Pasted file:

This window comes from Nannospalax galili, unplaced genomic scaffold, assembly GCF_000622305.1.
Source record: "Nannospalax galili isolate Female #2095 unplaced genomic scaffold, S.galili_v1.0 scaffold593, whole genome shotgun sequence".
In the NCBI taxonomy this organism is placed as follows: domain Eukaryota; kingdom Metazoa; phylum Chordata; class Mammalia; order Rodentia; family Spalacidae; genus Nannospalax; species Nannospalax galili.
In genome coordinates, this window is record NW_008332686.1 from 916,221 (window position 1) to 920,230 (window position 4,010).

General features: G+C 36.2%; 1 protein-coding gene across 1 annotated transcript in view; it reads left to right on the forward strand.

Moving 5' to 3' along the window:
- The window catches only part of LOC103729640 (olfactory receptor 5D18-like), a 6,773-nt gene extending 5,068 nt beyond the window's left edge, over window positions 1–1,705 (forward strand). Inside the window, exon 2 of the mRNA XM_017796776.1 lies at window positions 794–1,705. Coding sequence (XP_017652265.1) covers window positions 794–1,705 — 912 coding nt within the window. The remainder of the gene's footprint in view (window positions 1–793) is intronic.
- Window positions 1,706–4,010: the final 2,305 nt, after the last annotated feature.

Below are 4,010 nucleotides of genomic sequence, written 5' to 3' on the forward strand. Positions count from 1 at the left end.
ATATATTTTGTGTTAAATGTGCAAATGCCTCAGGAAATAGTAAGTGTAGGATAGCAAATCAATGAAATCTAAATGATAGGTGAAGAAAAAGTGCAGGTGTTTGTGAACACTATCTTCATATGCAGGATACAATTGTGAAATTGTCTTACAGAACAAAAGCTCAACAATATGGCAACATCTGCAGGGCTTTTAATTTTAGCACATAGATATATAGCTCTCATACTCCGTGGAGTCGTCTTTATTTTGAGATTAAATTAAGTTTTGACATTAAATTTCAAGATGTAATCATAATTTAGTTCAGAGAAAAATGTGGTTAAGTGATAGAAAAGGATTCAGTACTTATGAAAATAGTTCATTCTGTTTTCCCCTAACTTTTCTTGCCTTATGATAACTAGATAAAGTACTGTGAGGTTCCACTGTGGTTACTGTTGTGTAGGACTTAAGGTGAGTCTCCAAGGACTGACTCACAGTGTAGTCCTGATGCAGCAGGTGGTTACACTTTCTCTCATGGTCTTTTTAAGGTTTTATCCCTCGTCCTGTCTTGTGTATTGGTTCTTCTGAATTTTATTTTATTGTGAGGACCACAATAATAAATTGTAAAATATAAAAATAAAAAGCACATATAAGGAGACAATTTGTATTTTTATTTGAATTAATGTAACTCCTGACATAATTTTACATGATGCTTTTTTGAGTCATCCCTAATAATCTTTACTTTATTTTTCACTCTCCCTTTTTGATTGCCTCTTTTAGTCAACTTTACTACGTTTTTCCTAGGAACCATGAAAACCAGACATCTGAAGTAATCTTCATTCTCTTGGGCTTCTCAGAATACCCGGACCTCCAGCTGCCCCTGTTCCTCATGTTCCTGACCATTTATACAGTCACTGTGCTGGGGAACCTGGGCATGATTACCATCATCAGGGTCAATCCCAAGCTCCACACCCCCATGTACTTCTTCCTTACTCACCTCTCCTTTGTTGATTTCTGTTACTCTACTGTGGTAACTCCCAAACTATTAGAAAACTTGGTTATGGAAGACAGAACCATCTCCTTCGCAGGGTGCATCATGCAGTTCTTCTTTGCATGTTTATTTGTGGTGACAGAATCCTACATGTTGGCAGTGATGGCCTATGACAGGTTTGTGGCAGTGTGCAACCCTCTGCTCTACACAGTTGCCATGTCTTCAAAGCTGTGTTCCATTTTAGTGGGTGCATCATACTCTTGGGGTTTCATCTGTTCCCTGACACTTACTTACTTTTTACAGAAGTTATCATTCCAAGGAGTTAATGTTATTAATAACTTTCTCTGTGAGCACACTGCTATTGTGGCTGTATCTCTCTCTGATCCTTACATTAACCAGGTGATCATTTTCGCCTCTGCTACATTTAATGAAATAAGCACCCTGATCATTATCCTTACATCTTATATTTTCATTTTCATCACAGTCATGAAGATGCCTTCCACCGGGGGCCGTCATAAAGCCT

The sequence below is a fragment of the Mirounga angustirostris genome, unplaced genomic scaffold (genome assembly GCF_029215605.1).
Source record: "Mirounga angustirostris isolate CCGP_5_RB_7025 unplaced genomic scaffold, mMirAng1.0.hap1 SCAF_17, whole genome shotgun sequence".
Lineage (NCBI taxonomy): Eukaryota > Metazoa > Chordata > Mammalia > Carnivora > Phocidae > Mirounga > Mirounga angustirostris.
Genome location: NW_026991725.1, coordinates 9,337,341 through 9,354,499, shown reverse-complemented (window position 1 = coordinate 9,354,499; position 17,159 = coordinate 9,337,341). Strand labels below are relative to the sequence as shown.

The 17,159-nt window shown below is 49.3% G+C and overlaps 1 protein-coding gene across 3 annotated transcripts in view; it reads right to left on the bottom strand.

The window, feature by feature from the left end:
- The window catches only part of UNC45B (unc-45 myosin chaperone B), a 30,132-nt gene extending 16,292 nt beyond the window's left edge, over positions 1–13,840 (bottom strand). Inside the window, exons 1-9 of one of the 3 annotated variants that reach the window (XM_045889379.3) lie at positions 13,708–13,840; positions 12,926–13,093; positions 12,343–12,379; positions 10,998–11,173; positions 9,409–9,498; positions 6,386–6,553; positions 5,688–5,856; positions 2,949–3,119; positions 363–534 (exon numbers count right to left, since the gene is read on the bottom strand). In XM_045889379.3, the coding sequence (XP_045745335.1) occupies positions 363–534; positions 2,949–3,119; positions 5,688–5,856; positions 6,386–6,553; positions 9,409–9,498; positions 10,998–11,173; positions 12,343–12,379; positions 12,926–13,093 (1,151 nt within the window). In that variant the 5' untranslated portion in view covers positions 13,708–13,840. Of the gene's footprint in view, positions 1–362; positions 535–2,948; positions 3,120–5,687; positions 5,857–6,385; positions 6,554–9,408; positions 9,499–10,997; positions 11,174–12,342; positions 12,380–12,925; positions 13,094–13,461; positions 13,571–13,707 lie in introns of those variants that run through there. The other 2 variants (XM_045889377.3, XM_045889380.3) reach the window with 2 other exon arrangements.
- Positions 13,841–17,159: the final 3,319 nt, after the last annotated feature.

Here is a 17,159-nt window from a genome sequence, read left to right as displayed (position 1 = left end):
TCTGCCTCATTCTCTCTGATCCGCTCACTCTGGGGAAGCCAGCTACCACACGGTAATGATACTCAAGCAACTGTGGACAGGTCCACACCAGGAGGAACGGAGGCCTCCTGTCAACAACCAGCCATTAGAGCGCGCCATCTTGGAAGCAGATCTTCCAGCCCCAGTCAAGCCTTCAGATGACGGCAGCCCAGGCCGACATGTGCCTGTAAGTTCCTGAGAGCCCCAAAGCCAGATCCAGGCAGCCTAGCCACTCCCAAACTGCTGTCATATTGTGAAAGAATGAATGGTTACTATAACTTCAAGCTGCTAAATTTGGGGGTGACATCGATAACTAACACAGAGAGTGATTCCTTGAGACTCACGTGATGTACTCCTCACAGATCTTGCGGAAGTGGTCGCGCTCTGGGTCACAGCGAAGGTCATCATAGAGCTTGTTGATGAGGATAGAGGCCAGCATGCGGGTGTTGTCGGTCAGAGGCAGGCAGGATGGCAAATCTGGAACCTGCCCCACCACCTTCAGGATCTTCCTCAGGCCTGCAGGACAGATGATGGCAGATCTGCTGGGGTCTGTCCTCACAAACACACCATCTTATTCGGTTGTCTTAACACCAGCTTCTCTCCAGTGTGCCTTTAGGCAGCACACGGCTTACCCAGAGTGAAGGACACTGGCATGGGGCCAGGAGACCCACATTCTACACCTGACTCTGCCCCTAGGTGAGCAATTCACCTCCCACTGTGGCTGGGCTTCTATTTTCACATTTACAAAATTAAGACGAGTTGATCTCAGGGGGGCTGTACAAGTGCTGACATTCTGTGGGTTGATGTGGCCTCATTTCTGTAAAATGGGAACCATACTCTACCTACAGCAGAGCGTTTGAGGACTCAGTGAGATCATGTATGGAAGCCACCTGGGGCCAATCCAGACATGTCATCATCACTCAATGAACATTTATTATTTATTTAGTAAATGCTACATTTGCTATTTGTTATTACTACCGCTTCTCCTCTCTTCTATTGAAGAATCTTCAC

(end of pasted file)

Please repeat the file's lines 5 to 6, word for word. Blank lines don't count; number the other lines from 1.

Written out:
General features: G+C 36.2%; 1 protein-coding gene across 1 annotated transcript in view; it reads left to right on the forward strand.

Moving 5' to 3' along the window: